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February 22-23, 2007
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Teen Anger
Management Articles


" If you are patient in one moment of anger, you will escape a hundred days of sorrow."
     -- Chinese Proverb

 


How to Assist Troubled Teens

What parents of a teen haven’t wondered where their sweet child went and who the angry and rebellious child is that took his or her place. After all, adolescence is a time of change. While each child is different, there are some behaviors that all normal teens seem to exhibit. These include: acting moody and/or rude, complaining about parental interference, experimenting with sex and/or drugs, searching for a sense of identity, showing less affection to parents and/or siblings.

Unfortunately, some teens are more troubled than others and may spiral out of control. These teens are at higher risk of developing serious problems such as substance abuse and addiction, eating disorders, failure in school, legal problems, pregnancy, and in the worst-case scenario, attempted suicide. The difficulty for parents lies in trying to interrupt their teen’s downward spiral and replace it with positive steps to help him or her regain a healthy way of life.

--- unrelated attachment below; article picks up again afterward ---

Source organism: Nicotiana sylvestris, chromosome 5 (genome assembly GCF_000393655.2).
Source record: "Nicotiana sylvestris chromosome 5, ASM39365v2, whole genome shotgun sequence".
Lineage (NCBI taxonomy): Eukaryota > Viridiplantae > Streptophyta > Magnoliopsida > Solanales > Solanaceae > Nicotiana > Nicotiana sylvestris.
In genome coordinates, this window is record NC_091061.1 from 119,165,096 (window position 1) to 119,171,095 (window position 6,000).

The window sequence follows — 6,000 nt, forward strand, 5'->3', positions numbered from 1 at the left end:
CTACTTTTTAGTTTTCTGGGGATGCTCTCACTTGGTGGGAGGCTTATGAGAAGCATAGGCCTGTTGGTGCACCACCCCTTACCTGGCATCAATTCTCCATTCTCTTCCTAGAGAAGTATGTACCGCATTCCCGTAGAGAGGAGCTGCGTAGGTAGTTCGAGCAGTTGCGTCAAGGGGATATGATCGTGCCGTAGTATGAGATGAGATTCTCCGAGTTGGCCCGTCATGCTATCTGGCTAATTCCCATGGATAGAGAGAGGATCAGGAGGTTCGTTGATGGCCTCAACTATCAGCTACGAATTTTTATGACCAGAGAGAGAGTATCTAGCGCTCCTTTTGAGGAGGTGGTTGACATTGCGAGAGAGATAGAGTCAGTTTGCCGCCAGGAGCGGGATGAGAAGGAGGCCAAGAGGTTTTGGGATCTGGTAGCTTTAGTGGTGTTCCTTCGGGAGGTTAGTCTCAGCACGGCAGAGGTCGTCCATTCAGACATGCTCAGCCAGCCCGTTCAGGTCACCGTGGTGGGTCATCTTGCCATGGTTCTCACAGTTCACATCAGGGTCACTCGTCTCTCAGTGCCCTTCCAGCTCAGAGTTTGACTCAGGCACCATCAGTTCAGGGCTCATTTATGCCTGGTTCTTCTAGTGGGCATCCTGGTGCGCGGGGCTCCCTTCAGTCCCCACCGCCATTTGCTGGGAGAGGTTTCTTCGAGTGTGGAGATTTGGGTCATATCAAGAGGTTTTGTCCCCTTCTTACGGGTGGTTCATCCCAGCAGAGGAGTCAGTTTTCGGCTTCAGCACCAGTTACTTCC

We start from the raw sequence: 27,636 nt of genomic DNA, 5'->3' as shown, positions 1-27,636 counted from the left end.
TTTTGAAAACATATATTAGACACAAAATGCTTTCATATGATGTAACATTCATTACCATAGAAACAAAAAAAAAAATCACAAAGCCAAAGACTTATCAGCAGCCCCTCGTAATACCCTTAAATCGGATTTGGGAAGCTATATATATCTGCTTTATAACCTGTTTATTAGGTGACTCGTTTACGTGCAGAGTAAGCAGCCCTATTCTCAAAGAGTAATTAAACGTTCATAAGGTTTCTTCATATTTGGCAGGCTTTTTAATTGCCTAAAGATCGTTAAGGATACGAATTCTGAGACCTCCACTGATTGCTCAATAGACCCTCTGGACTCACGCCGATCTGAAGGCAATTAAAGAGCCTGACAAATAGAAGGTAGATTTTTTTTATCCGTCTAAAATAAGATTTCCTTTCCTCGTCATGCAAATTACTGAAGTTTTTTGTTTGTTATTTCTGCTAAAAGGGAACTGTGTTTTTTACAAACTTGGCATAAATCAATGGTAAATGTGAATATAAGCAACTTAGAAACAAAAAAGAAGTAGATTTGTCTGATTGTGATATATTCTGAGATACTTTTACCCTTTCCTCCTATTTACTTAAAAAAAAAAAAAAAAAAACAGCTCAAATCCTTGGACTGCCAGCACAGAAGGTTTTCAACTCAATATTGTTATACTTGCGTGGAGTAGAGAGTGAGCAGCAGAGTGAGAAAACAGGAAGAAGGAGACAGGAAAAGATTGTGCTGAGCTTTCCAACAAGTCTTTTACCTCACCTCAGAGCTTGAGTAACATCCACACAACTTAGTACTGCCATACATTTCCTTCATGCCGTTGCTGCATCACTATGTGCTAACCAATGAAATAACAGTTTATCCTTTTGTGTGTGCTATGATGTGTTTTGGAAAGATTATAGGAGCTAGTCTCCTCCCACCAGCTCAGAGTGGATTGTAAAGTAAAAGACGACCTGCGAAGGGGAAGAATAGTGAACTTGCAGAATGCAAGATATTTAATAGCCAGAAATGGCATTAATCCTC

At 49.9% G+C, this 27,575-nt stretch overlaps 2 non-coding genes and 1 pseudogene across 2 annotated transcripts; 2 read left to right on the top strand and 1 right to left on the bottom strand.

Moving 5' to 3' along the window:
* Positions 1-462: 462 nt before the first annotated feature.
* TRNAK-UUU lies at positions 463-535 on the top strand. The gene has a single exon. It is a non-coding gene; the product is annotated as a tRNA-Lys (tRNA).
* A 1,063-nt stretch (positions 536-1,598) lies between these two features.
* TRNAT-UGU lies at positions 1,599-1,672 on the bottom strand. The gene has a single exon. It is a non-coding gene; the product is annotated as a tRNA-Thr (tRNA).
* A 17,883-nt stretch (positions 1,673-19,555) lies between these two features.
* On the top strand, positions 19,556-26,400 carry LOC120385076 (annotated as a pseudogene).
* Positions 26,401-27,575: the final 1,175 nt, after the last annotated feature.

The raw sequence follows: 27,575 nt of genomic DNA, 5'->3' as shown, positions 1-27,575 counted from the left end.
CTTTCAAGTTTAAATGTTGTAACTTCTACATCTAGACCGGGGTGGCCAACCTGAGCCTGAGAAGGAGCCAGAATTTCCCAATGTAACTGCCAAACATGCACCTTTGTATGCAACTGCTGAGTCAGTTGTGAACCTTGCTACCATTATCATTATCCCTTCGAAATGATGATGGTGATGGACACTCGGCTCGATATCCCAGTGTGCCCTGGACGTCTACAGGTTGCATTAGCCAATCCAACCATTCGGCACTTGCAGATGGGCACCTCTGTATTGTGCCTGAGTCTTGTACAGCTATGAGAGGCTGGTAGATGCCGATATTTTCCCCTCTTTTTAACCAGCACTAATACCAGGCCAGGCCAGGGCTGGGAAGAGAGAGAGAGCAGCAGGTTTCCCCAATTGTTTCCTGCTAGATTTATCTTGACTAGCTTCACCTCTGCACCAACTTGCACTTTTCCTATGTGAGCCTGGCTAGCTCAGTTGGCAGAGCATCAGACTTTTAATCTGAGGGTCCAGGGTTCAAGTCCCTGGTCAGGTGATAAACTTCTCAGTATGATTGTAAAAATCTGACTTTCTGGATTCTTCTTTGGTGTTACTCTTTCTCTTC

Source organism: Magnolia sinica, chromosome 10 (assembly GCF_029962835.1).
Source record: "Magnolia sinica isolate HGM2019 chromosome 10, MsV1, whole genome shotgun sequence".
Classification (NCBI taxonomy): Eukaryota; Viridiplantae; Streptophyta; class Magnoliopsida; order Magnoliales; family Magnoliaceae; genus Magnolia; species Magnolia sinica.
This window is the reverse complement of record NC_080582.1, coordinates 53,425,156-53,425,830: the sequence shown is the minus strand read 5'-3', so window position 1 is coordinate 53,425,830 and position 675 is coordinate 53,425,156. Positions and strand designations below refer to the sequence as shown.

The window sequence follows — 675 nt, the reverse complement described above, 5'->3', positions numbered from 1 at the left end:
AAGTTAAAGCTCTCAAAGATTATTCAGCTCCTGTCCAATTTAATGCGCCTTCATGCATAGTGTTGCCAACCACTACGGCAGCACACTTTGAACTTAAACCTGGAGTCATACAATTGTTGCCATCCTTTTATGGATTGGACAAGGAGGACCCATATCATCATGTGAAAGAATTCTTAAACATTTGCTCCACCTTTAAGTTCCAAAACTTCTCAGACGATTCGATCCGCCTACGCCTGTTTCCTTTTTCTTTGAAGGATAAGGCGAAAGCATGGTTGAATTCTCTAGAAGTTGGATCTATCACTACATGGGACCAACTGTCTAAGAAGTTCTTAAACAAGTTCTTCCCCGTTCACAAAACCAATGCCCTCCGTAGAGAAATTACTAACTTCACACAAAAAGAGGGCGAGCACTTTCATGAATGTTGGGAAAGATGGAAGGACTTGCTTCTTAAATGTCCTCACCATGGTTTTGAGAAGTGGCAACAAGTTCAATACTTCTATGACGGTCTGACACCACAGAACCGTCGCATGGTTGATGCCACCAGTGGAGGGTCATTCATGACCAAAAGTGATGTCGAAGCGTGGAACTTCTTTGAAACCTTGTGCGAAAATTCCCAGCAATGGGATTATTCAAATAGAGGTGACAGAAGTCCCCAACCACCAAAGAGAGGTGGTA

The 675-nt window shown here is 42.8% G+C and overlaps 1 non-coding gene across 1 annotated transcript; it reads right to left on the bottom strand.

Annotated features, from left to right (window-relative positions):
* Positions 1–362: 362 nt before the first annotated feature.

Often the hardest part for parents is to admit that they can’t do it alone and that their teen needs professional help. Once they can do that, parents will find that there is help available for troubled teens. Some of the options available to parents include boarding schools, boot camps, military style schools, and even residential treatment centers. Deciding which type of program or facility is best suited to help your teen with his or her issues can be a daunting task. Each program or facility will have a different philosophy toward treatment and techniques to achieve results. Parents must do a little research, and whenever possible, take the time to visit facilities and meet the staff to ensure that it’s a good fit for their troubled teen.

The most effective programs or facilities offer a number of key components to help troubled teens deal with their issues. These components include academics to enable teens to earn high school credit while they attend the program, as well as recreation, exercise and social opportunities. Other components may include reinforcement of appropriate behavior, family involvement that helps families understand and rebuild problems, as well as personal and emotional development.

Kent Pinkerton
Ezine Articles


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